If you miss the recommended time you can have the vaccine any time in your pregnancy but the best time to have it is between 16 and 32 weeks. You can still have the vaccine in late pregnancy but it may not be as effective. The vaccine is a single injection in your arm.

Because protection from whooping cough vaccine wears off over time, you should have the vaccine even if you had it when you were younger or if you have had whooping cough, and have the vaccination for each pregnancy.

The whooping cough vaccine can be given at the same time as the flu vaccine but you should not wait until the winter season to have them together.

Your baby will get the best protection if you have the vaccine after the 16th week of your pregnancy.

If you haven't heard from your GP surgery or midwife, you should make an appointment to have the vaccination at your earliest opportunity.

What are the benefits for my baby?

The only way to protect your baby from getting whooping cough in the first two months of life is by having the whooping cough vaccine yourself. The protection that you will get from the vaccine passes to your baby through the placenta and protects your baby from whooping cough until they are old enough to have their own vaccine.

Is the whooping cough vaccine safe for pregnant women?

Studies have shown the whooping cough vaccine is very safe for you and your baby.

You may have some of the common mild side effects. These include: swelling, redness and tenderness at the injection site.

As there is no single whooping cough vaccine available, the vaccine also contains protection against tetanus, polio and diphtheria. All of these parts of the vaccine are killed (inactivated) and can be safely given in pregnancy.

What vaccines do I need before and after pregnancy?

If you are trying to conceive, you should make sure you are up to date with all vaccinations.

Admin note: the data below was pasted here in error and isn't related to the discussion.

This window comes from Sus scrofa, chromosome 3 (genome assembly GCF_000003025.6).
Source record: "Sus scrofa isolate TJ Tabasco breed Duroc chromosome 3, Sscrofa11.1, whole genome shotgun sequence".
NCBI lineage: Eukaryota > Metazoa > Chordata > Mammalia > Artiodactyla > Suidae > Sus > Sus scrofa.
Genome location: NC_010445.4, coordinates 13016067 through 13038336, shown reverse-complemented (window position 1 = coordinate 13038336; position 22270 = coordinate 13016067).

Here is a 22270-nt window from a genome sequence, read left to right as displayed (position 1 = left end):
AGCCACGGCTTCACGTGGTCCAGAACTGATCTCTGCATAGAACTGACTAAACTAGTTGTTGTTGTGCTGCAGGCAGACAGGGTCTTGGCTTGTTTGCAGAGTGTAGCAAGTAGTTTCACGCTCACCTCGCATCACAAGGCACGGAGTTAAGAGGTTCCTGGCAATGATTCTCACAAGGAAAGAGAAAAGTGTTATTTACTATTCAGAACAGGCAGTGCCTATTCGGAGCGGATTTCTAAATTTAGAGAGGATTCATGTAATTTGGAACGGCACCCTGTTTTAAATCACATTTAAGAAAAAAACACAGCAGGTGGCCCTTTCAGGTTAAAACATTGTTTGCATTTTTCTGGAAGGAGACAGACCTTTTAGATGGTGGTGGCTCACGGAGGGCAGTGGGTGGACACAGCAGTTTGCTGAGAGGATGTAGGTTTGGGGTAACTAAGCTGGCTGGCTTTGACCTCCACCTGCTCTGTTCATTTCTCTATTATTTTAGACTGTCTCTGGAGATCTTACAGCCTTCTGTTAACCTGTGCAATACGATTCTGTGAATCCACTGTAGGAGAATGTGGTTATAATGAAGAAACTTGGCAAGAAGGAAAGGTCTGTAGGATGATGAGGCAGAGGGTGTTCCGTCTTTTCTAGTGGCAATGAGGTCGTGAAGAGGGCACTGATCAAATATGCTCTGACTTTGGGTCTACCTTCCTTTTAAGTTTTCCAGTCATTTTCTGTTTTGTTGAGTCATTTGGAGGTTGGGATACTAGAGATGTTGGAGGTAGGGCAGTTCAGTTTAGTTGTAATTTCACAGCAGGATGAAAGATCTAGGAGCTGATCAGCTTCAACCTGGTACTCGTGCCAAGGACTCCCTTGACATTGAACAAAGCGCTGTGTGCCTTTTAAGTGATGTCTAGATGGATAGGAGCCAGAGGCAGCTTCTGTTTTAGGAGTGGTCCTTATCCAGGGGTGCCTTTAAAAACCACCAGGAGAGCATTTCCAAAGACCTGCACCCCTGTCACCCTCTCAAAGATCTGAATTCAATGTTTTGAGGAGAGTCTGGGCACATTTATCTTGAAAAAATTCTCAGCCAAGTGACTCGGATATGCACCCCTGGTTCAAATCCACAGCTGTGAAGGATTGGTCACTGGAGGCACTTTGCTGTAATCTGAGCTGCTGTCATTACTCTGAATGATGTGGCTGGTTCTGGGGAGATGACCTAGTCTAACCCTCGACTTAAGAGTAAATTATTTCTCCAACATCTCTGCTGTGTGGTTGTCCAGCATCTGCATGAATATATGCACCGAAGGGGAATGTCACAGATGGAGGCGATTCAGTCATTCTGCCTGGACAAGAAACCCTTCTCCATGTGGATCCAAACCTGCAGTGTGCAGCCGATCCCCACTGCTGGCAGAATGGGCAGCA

Rubella vaccine for pregnant women

Catching rubella during pregnancy can be very serious for your baby, causing a condition called congenital rubella syndrome (CRS). CRS can lead to deafness, blindness, cataracts (eye problems) or even heart problems. It can also result in the death of the baby or the possibility of a termination.

You will be protected from rubella if you have ever had two doses of a rubella-containing vaccine (eg rubella, measles-rubella or measles-mumps-rubella in school as a child, or at your GP surgery).

If you are not sure whether you have had the vaccine, you can check with your GP surgery.

Ideally you should have had two doses of a rubella containing vaccine before you become pregnant. If you have not, then measles, mumps and rubella vaccine (MMR) can be given up to one month before pregnancy.

MMR is a live (weakened) vaccine so is not given during pregnancy. Although there is no evidence that having the MMR vaccine during pregnancy causes harm to babies, it is recommended that you wait to have it until after your baby is born.

pregnant woman vaccine list

Why do I need the MMR vaccination after pregnancy?

This will protect you and your baby in any future pregnancy and give you longer term protection against measles, mumps and rubella. You will need two doses of the vaccine if you haven't had it before.